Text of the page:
ReferencesPriziola JL, Smythe MA, Dager WE. Drug-induced thrombocytopenia in critically ill patients. Crit Care Med 2010; 38(S):S145-54.
  6. ICU Acquired Weakness Pearls:
    ICU acquired weakness (ICU-aw) is a general term that refers to the weakness that develops in critically ill patients during the course of their illness - especially in patients with sepsis and those receiving mechanical ventilation.

    ICU-aw is an very common complication of critical illness that can develop within hours and has been shown to increase the duration of mechanical ventilation and ICU/hospital LOS.

    Observational studies have also reported an association with mortality.

    Risk factors associated with ICU-aw include medications (neuromuscular blocking agents, corticosteroids), hyperglycemia and immobility.

    For the critically ill ED patient, current recommendations suggest limiting the administration of neuromuscular blocking agents and corticosteroids, when possible

    Griffiths RD, Hall JB. Intensive care unit-acquired weakness. Crit Care Med 2010; 38:779-87.
  7. Similar symptoms in SIADH and Cerebral Salt Wasting Syndrome:
    • -Hyponatremia
    • -Increased urine osmolarity
    • -Increased urine sodium
    • -Normal adrenal, renal, and thyroid function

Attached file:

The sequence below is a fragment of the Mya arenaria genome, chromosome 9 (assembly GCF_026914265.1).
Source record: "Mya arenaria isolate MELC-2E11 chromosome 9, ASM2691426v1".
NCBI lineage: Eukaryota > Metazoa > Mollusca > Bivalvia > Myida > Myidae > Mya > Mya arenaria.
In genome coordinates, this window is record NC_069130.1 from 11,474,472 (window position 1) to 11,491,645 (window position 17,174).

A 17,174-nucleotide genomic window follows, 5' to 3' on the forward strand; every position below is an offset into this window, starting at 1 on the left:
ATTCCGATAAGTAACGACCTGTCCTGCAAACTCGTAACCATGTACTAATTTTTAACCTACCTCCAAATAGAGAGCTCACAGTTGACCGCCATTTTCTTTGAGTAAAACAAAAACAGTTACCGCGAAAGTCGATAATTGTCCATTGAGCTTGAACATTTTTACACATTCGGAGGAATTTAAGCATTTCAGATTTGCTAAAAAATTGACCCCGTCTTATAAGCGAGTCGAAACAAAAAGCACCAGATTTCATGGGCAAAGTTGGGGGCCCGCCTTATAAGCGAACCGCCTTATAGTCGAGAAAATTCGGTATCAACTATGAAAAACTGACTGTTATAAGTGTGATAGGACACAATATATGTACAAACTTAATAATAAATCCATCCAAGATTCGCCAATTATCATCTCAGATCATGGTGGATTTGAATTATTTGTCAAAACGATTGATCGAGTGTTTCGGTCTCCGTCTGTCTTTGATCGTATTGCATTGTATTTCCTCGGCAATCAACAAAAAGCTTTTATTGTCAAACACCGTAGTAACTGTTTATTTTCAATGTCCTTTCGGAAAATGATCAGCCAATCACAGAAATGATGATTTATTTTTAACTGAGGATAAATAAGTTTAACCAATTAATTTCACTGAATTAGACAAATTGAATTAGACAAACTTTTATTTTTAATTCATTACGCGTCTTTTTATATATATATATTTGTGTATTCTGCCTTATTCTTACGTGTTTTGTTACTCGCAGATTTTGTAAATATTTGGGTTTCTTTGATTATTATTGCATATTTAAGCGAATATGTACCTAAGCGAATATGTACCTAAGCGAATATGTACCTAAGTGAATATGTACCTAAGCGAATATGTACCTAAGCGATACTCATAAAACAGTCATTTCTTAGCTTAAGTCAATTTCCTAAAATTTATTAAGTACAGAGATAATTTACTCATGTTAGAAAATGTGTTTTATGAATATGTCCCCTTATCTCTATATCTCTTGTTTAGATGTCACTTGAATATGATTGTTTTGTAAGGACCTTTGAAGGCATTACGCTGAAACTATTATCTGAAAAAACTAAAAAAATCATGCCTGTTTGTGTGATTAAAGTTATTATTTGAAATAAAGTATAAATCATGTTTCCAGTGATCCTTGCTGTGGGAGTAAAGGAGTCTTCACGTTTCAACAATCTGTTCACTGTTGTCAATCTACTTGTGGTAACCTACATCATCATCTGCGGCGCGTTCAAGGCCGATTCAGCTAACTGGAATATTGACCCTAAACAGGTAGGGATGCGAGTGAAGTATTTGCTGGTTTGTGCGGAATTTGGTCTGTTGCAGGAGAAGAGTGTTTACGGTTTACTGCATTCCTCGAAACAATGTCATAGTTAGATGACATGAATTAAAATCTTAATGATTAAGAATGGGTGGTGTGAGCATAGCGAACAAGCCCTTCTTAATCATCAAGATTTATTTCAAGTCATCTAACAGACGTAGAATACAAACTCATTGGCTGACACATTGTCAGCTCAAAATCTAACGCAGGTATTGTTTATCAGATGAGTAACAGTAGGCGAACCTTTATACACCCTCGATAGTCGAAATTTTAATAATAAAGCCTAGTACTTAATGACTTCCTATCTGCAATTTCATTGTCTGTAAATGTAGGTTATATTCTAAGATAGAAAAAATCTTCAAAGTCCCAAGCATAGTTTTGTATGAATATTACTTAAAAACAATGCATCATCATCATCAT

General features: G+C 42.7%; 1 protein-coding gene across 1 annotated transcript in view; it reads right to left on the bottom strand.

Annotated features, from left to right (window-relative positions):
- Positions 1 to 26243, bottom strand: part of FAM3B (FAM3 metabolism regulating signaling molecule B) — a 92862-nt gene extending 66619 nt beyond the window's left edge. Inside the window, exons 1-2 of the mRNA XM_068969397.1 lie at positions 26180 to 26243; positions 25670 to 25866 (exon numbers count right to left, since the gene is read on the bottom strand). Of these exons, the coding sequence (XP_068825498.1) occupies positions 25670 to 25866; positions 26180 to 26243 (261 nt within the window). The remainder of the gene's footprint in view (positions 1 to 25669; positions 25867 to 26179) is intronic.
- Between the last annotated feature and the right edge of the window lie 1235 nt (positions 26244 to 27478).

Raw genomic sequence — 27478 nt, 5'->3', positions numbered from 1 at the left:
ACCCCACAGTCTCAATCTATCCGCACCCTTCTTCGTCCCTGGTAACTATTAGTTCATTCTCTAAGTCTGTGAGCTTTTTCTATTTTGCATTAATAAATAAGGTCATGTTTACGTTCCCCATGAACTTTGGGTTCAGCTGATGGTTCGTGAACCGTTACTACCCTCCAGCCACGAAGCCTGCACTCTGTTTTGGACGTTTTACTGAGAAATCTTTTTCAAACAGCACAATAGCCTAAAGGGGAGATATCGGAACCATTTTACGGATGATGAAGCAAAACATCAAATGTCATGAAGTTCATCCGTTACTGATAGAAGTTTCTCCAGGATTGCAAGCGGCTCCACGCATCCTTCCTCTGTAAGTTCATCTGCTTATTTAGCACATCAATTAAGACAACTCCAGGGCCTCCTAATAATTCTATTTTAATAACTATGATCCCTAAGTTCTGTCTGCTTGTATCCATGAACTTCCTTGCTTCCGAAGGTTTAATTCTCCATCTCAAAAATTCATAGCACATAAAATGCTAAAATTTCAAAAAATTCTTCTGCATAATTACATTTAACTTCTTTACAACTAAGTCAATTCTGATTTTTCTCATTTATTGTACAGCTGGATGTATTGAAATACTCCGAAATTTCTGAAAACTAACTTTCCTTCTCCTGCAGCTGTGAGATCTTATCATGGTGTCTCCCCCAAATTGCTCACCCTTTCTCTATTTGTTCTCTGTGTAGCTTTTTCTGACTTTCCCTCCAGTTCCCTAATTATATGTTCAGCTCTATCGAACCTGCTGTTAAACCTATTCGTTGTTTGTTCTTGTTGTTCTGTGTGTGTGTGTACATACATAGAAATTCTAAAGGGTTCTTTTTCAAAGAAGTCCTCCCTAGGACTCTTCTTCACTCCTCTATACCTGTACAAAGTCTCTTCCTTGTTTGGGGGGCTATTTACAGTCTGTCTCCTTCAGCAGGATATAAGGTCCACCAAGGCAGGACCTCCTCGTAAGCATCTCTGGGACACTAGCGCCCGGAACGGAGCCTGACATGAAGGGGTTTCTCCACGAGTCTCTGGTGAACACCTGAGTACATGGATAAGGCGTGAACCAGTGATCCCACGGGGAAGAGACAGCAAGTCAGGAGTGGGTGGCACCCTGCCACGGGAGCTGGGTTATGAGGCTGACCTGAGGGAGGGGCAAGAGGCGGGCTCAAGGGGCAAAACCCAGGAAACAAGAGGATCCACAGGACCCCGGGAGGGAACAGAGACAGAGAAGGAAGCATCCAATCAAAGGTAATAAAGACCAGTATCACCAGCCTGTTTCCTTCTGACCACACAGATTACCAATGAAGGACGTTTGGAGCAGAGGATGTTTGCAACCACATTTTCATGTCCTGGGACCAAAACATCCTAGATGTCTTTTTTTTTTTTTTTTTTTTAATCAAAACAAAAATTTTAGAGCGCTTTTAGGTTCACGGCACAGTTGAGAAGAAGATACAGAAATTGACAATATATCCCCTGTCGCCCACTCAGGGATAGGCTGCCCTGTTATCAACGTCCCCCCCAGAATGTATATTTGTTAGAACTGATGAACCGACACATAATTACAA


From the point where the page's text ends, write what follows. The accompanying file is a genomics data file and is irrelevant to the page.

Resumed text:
8. The major difference between SIADH and Cerebral Salt Wasting Syndrome:
    • Patients with SIADH are euvolemic or hypervolemic (excess ADH causes fluid retention) whereas patients with CSW are fluid depleted (impaired renal handling of sodium and water).
    • To differentiate, look for signs of hypovolemia: orthostatics, dry mucus membranes, hemoconcentration, pre-renal azotemia, and/or hemodynamics (IVC collapse anyone?).

    • Bottom line: Distinguish SIADH from CSW because the treatments are exact opposites: SIADH: Fluid restrict
    • CSW: Give water and salt (i.e., 0.9% saline)
  9. ARDS is an inflammatory disease characterized by pulmonary edema, stiff lungs, and hypoxemia. What is the associated mortality? What pharmacologic therapies are proven to reduce mortality?
    ARDS has a mortality of over 40%; no pharmacologic therapies are shown to decrease mortality.

    The only therapy is a lung-protective strategy using small tidal volumes with limitation of the end-inspiratory lung stretch

    (NEJM, 9/16/10, p. 1176).
  10. When initiating therapeutic hypothermia following return of spontaneous circulation following cardiac arrest, what is the standard amount of cold (4°C) crystalloid solution administered intravenously?
    30 ml per kilogram (about 2 liters for a patient who weighs 70 kg), administered intravenously over the course of 30 minutes (NEJM, 9/23/10, pg. 1256).
  11. Isolated increases in peak pressure suggest increased resistance to airflow and should prompt consideration of the following:
    • 1. Kinked or twisted ET tube
    • 2. Biting ET tube
    • 3. Obstructed ET tube
    • 4. Bronchospasm
    • 5. Lower airway obstruction
  12. Increases in plateau pressure suggest decreased pulmonary compliance and should prompt consideration of the following:
    • 1. Unilateral intubation
    • 2. Pneumothorax
    • 3. Pulmonary edema
    • 4. Worsening pneumonia
    • 5. Abdominal HTN/compartment syndrome
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Critical Care Pearls
Critical Care Pearls